Forget all thoughts of a boring, stuffy historical monument.  This stunning, contemporary building designed to represent a glacier floating in the waters of the Oslofjord, was built to be used and enjoyed by people from all over the world all of the time.

Norway has a rather fabulous policy called, "allemannsretten" - the right to roam. It is a traditional right from ancient times, which gives anybody and everybody the right to  put up a tent, or sleep under the stars, anywhere in the countryside.

The Oslo Opera House, is an extension of this idea with people encouraged to walk onto the top of the roof to enjoy magnificent views of the city.  The interior, which is open to the public throughout the day everyday of the week, is spectacular.  Had we had time, I would definitely have booked a guided tour of the Opera House - available everyday at lunch time.  The ultimate would obviously be to attend a performance at the opera house.  Clearly, I am going to need a return visit to Oslo

 
Opera House (1 of 1).jpg
 
 
Oslo Opera House Interior (1 of 1).jpg
 
 
 
 
Iceberg Sculpture (1 of 1).jpg
 

4. Spend an afternoon at the Fram museum. 

We hadn't planned on doing this and it turned into a real highlight.  Topping Clive's must see list was a visit to the Viking Museum.  One of the great things about Oslo is that many of the museums and places of interest are all located within easy walking distance of each other in the borough of Bygdoy.  The best way to get there is to take the boat which leaves from behind the City Hall.  

 We were a little disappointed with the Viking museum.  At the recommendation of the curator, we walked down to the Kontiki museum.  Sadly it was closed so we found ourselves at the neighbouring Fram museum.  What a find! 

The Fram is the world's largest wooden ship ever built.  Fridtjof Nansen, Otto Sverdrup and Roald Amundsen took turns in exploring new areas in both the Arctic and Antarctic on the Fram so the museum is the story of Norway's significant contribution to polar exploration.  The Fram has been beautifully restored and preserved.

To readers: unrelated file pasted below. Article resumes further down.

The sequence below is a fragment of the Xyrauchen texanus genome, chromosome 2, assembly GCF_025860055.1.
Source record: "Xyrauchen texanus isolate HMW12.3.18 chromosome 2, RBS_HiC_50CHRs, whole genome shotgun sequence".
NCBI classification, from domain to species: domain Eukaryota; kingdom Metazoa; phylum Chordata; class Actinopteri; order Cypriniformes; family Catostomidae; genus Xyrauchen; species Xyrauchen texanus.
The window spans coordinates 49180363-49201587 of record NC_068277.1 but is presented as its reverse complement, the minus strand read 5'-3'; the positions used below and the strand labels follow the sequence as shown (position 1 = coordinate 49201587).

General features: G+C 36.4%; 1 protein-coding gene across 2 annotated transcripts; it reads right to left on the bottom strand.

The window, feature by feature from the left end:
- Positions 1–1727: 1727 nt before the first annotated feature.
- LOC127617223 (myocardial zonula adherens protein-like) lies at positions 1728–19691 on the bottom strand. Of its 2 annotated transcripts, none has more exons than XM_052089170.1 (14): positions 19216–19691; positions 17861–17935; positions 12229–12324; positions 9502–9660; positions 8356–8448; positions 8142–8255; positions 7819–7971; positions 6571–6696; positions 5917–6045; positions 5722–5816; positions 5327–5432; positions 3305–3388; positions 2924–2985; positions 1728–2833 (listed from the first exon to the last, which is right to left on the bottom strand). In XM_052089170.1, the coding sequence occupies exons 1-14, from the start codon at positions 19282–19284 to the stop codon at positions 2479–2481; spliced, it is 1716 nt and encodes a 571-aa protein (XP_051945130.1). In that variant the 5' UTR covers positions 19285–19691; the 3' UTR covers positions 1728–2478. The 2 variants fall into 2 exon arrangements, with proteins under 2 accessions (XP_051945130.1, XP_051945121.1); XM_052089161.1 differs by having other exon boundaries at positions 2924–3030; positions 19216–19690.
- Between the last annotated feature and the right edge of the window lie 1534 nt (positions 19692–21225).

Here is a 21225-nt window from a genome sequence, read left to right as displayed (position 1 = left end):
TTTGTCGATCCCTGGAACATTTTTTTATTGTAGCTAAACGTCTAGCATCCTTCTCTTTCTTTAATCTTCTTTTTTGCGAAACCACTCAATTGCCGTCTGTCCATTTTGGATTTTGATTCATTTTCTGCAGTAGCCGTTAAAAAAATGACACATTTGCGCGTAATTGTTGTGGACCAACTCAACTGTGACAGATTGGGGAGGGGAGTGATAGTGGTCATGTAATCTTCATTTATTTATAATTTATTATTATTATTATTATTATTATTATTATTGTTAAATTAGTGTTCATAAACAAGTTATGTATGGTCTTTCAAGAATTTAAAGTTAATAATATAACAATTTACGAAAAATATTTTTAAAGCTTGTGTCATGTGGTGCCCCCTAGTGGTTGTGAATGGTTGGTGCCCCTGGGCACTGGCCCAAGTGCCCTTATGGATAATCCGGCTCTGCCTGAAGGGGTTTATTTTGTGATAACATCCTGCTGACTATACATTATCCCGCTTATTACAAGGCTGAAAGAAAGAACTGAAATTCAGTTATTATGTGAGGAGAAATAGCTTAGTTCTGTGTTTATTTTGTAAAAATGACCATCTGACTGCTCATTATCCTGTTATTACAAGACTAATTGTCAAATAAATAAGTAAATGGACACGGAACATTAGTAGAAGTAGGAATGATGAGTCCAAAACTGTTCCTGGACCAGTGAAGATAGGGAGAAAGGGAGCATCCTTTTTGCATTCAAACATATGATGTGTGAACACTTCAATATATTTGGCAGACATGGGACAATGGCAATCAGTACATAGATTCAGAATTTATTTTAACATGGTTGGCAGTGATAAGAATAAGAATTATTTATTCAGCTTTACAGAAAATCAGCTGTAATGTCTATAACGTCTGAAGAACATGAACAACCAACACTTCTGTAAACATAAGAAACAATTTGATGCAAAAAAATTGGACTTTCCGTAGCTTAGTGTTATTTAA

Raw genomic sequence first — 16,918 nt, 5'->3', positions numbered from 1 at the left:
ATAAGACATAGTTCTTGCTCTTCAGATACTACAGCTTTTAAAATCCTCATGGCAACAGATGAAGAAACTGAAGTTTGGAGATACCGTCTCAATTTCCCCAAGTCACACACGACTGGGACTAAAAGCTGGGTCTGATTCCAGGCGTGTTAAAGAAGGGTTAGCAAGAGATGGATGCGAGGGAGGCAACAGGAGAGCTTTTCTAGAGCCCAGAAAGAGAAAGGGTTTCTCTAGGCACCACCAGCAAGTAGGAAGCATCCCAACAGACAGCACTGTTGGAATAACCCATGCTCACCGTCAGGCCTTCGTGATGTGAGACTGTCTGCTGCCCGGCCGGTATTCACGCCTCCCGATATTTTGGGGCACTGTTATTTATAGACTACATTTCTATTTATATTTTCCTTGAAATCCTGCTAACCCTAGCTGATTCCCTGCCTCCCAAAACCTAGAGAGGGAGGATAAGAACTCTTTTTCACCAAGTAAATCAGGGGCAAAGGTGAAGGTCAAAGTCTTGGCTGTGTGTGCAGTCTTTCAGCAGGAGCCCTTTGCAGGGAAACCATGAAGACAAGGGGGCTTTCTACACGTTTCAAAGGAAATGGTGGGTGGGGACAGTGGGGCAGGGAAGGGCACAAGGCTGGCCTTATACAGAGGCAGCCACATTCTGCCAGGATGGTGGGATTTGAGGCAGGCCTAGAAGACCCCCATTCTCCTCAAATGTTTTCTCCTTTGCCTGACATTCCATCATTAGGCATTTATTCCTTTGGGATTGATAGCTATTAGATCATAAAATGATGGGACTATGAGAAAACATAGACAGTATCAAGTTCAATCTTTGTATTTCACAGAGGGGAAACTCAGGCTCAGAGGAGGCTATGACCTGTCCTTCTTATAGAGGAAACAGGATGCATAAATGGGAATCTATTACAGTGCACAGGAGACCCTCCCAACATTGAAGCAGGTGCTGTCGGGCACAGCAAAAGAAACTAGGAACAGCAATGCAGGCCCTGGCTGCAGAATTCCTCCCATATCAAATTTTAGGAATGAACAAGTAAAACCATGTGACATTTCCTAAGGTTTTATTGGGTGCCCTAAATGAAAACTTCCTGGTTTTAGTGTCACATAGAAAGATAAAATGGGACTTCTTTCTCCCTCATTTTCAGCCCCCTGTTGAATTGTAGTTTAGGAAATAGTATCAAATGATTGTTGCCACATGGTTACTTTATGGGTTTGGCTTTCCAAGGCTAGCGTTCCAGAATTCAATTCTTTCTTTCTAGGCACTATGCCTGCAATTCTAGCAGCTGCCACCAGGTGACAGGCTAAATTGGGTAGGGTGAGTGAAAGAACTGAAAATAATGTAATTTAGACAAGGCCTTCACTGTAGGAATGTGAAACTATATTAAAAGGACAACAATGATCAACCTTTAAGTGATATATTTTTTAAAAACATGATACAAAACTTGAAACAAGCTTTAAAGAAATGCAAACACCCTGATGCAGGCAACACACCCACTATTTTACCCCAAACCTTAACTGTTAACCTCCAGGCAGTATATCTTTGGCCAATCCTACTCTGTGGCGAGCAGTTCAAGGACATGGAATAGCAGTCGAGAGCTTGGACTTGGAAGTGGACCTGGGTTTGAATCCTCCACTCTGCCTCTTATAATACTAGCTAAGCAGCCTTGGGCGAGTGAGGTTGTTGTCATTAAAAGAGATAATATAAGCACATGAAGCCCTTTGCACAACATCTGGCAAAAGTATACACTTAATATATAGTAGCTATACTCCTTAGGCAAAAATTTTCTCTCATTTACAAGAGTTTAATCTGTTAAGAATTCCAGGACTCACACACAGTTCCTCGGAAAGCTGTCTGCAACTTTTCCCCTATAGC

Visitors are encouraged to board the ship to get an insight into the lives of these intrepid explorers of long ago. The  Museum also has a polar simulator where you can experience both the cold and the dangers of polar expeditions. There was so much to explore and learn. We could have spent hours there.

 
  Not the Fram - just beautiful light on a boat as we left the museum

Not the Fram - just beautiful light on a boat as we left the museum

Oslo Harbour (1 of 1).jpg
 
 

5. Stay Near the Royal Palace

Because it's cool to look down from your hotel window onto the Palace Park but really because it is so central.  A hotel in that area will be a few minutes walk from the Historic Museum, the National Art Gallery, the National Theatre, the Palace Park and the Royal Palace.  More importantly, the main shopping street with all the busy vibrancy of coffee shops and pavement cafes is also just a short walk away.   

Walk a little further on to the harbour where you will find Aker Brygge, a popular regenerated wharf.  Here you find restaurants and open-air areas which are often used for photo exhibitions, concerts and pop-up events.  Pull up a chair at a pavement cafe and enjoy an hour or two of beautiful, tall people watching . 

To top it all, the Nationaltheatret train station is a few steps away from the hotels in this area so when all is said and done in Oslo, you can walk down to the station and catch the FlytoGet Airport Express train that runs every 10 minutes and takes a mere 22 minutes to get to the airport.

These are just 5 things that were real highlights for us while staying in Oslo.  Oslo has so much more to offer.  We missed out on Edvard Munch's "The Scream", the world’s largest sculpture park  and a skiing museum, exhibiting the history of more than a century of skiing, to name just a few.  But the little we did manage to see and do left us with a desire to return one day to a city that was as beautiful as it was fascinating.

 
Oslo Statue (1 of 1).jpg